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Is a Malamute a Husky: Same Same But Different?

As a Malamute owner and a dog enthusiast, I’ve always been fascinated by the similarities and differences between Alaskan Malamutes and Siberian Huskies.

At first glance, these two breeds may seem almost identical, but upon closer inspection, they have distinct characteristics that set them apart.

In this article, we’ll dive deep into the world of Malamutes and Huskies to unravel the mystery of their similarities and differences.

is a malamute a husky

Is a Malamute a Husky?

No, a Malamute is not a Husky.

Although they share some similarities, Alaskan Malamutes and Siberian Huskies are two distinct breeds with different origins, appearances, and characteristics.

As we’ve seen, they were developed by different indigenous peoples in different regions, have varying sizes and coat types, and exhibit differences in temperament and activity preferences.

Why Do Malamutes Look So Similar to Huskies?

Malamutes and Huskies share a similar appearance due to their common ancestry and similar functions in their respective environments.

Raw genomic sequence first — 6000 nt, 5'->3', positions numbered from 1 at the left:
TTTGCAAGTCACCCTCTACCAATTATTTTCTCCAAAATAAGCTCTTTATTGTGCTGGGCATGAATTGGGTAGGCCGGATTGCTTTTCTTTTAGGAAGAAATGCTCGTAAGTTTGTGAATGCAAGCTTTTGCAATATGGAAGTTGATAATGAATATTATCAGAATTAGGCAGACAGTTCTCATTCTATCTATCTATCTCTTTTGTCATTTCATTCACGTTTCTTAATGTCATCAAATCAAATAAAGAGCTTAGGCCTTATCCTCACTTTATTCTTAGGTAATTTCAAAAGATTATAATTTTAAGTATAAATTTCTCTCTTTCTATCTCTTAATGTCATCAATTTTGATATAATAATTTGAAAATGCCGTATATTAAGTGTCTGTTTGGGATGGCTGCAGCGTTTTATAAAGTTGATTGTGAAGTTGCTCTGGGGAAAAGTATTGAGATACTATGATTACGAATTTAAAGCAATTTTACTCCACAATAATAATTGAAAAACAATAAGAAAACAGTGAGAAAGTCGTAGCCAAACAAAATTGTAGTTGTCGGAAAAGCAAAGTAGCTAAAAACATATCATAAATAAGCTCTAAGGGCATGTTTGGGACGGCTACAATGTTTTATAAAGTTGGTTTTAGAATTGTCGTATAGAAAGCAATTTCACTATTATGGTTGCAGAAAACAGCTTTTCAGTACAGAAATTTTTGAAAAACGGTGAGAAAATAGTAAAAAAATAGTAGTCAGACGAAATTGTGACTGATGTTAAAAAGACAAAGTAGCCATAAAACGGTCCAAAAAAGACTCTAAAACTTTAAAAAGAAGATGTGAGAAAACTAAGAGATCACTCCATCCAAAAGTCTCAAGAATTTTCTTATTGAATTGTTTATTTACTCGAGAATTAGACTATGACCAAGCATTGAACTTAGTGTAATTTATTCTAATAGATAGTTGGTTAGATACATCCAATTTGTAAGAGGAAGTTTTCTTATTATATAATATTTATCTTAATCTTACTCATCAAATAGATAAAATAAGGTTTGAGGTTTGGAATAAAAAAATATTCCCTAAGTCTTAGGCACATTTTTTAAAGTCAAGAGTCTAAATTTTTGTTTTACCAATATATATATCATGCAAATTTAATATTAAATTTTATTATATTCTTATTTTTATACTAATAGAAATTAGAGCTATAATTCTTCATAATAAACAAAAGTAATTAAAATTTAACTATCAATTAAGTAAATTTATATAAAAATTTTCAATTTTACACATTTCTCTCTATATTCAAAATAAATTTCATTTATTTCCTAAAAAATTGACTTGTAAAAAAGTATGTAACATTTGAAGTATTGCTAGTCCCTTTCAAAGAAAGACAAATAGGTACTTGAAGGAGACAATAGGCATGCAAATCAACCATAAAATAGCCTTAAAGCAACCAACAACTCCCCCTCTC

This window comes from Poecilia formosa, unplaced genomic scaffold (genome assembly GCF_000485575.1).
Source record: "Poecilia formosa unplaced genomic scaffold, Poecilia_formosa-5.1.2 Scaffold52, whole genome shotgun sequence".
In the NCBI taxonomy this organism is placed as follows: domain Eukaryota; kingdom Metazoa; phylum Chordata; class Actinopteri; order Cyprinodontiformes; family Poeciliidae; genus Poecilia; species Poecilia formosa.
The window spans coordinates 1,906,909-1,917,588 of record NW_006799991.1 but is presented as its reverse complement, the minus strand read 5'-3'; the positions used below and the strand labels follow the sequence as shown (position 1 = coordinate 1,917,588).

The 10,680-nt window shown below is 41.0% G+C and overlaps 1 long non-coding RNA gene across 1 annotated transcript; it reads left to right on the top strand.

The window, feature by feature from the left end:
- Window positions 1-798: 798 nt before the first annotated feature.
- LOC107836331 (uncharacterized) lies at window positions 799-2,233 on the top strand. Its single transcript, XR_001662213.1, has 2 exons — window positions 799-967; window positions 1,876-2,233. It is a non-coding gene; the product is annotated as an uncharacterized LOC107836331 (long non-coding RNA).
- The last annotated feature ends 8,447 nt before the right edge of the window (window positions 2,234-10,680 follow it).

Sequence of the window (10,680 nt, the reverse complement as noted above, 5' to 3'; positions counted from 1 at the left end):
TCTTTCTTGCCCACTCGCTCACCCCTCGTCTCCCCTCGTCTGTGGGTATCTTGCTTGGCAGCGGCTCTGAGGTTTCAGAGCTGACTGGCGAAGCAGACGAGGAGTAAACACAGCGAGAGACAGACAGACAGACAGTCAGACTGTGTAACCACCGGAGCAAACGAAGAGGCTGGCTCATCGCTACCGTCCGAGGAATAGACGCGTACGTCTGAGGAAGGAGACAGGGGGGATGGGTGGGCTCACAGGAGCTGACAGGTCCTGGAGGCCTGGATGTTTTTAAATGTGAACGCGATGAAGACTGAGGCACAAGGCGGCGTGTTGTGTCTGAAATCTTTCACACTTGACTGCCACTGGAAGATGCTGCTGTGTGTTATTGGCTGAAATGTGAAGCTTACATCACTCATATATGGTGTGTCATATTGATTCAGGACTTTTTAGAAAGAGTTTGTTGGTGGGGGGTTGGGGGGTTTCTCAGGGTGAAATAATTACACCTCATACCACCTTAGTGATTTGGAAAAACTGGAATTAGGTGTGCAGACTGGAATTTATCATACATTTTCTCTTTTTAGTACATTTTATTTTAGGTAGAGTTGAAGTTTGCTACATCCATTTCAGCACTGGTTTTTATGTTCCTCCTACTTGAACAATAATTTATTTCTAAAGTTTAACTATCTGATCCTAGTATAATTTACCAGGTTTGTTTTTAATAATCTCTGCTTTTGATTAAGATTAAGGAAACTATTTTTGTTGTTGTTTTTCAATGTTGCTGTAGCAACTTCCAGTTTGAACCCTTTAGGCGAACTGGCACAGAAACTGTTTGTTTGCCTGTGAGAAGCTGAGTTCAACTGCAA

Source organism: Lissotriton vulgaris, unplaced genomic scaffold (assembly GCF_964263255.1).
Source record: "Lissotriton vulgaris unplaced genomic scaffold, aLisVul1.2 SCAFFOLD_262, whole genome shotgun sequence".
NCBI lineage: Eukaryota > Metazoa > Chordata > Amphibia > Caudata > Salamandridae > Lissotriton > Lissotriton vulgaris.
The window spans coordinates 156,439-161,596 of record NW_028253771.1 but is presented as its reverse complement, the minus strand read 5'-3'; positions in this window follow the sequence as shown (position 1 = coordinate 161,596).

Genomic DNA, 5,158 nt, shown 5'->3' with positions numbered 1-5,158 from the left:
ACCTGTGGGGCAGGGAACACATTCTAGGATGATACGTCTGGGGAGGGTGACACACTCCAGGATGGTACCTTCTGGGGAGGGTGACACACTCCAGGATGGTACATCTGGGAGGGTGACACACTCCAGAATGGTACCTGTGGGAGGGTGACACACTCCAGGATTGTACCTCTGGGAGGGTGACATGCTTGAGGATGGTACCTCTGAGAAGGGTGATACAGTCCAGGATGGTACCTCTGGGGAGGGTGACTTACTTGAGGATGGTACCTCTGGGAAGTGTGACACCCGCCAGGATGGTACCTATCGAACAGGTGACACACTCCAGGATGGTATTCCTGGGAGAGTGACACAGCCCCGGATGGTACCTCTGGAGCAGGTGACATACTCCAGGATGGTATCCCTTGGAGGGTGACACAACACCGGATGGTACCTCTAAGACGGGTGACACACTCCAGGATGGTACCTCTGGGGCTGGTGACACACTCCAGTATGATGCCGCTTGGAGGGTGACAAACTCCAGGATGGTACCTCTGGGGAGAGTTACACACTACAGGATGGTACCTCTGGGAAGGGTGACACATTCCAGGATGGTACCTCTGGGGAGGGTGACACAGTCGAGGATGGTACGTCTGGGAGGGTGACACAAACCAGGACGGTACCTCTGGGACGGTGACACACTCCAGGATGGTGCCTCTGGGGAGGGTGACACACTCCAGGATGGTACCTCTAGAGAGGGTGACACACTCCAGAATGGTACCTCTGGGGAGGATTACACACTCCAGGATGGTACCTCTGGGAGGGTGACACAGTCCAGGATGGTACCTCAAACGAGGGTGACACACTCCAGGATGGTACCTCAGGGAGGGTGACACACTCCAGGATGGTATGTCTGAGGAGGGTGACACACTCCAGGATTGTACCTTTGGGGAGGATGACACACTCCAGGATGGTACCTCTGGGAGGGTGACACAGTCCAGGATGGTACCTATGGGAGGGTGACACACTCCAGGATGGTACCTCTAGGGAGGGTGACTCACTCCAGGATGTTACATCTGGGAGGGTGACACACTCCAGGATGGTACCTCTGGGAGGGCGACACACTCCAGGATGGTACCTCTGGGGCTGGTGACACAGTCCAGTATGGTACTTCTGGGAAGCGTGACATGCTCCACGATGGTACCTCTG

Both breeds have their origins in Arctic regions, where they were bred for their endurance, strength, and ability to withstand extreme cold. Their shared physical characteristics can be attributed to several factors:

  1. Arctic Adaptations: Malamutes and Huskies have evolved to survive in harsh Arctic conditions. Their dense double coats provide insulation against the cold, while their wolf-like facial features, including their pricked ears and elongated snouts, help to retain heat more efficiently. These adaptations give both breeds a similar appearance, as they share a common environment and purpose.
  2. Spitz-type Ancestry: Both Malamutes and Huskies belong to the Spitz family of dogs, which are characterized by their thick fur, pointed ears, and curled tails. Spitz breeds originated in cold climates and were developed for various tasks such as herding, hunting, and sled pulling. This common ancestry contributes to the similarities in appearance between Malamutes and Huskies.